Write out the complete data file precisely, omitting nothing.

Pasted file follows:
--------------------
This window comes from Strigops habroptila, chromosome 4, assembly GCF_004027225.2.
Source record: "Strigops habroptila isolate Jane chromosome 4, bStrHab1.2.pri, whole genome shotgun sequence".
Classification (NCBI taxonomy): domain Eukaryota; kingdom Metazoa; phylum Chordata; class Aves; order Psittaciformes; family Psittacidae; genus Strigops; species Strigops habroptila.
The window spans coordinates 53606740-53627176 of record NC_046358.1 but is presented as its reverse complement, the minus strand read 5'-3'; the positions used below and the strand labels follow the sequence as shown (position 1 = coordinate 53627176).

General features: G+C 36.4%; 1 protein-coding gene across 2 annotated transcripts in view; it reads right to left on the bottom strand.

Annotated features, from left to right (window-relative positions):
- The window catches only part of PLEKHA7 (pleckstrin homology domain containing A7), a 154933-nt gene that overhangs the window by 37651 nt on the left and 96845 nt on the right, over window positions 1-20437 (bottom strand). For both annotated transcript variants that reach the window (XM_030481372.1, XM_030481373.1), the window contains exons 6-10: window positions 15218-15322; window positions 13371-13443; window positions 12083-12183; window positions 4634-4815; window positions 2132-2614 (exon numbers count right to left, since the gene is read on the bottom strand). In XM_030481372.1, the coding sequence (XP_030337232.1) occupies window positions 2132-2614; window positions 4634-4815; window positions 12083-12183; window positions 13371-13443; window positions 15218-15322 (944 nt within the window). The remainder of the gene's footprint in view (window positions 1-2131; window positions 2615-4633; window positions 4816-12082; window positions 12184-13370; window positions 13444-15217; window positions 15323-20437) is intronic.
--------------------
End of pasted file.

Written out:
This window comes from Strigops habroptila, chromosome 4, assembly GCF_004027225.2.
Source record: "Strigops habroptila isolate Jane chromosome 4, bStrHab1.2.pri, whole genome shotgun sequence".
Classification (NCBI taxonomy): domain Eukaryota; kingdom Metazoa; phylum Chordata; class Aves; order Psittaciformes; family Psittacidae; genus Strigops; species Strigops habroptila.
The window spans coordinates 53606740-53627176 of record NC_046358.1 but is presented as its reverse complement, the minus strand read 5'-3'; the positions used below and the strand labels follow the sequence as shown (position 1 = coordinate 53627176).

General features: G+C 36.4%; 1 protein-coding gene across 2 annotated transcripts in view; it reads right to left on the bottom strand.

Annotated features, from left to right (window-relative positions):
- The window catches only part of PLEKHA7 (pleckstrin homology domain containing A7), a 154933-nt gene that overhangs the window by 37651 nt on the left and 96845 nt on the right, over window positions 1-20437 (bottom strand). For both annotated transcript variants that reach the window (XM_030481372.1, XM_030481373.1), the window contains exons 6-10: window positions 15218-15322; window positions 13371-13443; window positions 12083-12183; window positions 4634-4815; window positions 2132-2614 (exon numbers count right to left, since the gene is read on the bottom strand). In XM_030481372.1, the coding sequence (XP_030337232.1) occupies window positions 2132-2614; window positions 4634-4815; window positions 12083-12183; window positions 13371-13443; window positions 15218-15322 (944 nt within the window). The remainder of the gene's footprint in view (window positions 1-2131; window positions 2615-4633; window positions 4816-12082; window positions 12184-13370; window positions 13444-15217; window positions 15323-20437) is intronic.